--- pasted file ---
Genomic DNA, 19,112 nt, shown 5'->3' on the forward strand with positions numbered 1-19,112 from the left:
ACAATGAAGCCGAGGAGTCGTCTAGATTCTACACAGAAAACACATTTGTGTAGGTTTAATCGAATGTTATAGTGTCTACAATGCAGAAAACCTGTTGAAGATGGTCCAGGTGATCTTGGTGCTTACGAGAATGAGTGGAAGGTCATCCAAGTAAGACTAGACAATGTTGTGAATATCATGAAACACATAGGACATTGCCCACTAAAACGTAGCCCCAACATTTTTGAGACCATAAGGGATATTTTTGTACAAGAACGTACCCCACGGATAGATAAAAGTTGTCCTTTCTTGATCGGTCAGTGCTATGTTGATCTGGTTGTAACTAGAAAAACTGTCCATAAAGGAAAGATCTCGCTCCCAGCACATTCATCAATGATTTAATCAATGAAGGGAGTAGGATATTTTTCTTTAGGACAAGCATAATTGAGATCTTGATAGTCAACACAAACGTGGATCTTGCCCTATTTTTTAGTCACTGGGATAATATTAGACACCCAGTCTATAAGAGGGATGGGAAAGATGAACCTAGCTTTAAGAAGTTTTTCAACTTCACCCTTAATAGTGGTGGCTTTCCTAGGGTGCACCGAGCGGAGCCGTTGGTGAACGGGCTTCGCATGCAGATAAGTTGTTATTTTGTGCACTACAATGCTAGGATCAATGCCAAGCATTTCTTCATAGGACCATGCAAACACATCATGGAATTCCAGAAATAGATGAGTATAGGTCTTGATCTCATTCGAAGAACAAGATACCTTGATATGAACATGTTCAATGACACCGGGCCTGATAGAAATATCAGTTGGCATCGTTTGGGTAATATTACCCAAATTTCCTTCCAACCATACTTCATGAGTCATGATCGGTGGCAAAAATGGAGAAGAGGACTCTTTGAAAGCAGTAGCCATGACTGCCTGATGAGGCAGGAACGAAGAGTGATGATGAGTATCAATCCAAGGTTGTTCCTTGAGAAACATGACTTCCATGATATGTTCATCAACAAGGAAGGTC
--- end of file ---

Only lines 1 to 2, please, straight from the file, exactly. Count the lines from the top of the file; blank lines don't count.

Genomic DNA, 19,112 nt, shown 5'->3' on the forward strand with positions numbered 1-19,112 from the left:
ACAATGAAGCCGAGGAGTCGTCTAGATTCTACACAGAAAACACATTTGTGTAGGTTTAATCGAATGTTATAGTGTCTACAATGCAGAAAACCTGTTGAAGATGGTCCAGGTGATCTTGGTGCTTACGAGAATGAGTGGAAGGTCATCCAAGTAAGACTAGACAATGTTGTGAATATCATGAAACACATAGGACATTGCCCACTAAAACGTAGCCCCAACATTTTTGAGACCATAAGGGATATTTTTGTACAAGAACGTACCCCACGGATAGATAAAAGTTGTCCTTTCTTGATCGGTCAGTGCTATGTTGATCTGGTTGTAACTAGAAAAACTGTCCATAAAGGAAAGATCTCGCTCCCAGCACATTCATCAATGATTTAATCAATGAAGGGAGTAGGATATTTTTCTTTAGGACAAGCATAATTGAGATCTTGATAGTCAACACAAACGTGGATCTTGCCCTATTTTTTAGTCACTGGGATAATATTAGACACCCAGTCTATAAGAGGGATGGGAAAGATGAACCTAGCTTTAAGAAGTTTTTCAACTTCACCCTTAATAGTGGTGGCTTTCCTAGGGTGCACCGAGCGGAGCCGTTGGTGAACGGGCTTCGCATGCAGATAAGTTGTTATTTTGTGCACTACAATGCTAGGATCAATGCCAAGCATTTCTTCATAGGACCATGCAAACACATCATGGAATTCCAGAAATAGATGAGTATAGGTCTTGATCTCATTCGAAGAACAAGATACCTTGATATGAACATGTTCAATGACACCGGGCCTGATAGAAATATCAGTTGGCATCGTTTGGGTAATATTACCCAAATTTCCTTCCAACCATACTTCATGAGTCATGATCGGTGGCAAAAATGGAGAAGAGGACTCTTTGAAAGCAGTAGCCATGACTGCCTGATGAGGCAGGAACGAAGAGTGATGATGAGTATCAATCCAAGGTTGTTCCTTGAGAAACATGACTTCCATGATATGTTCATCAACAAGGAAGGTC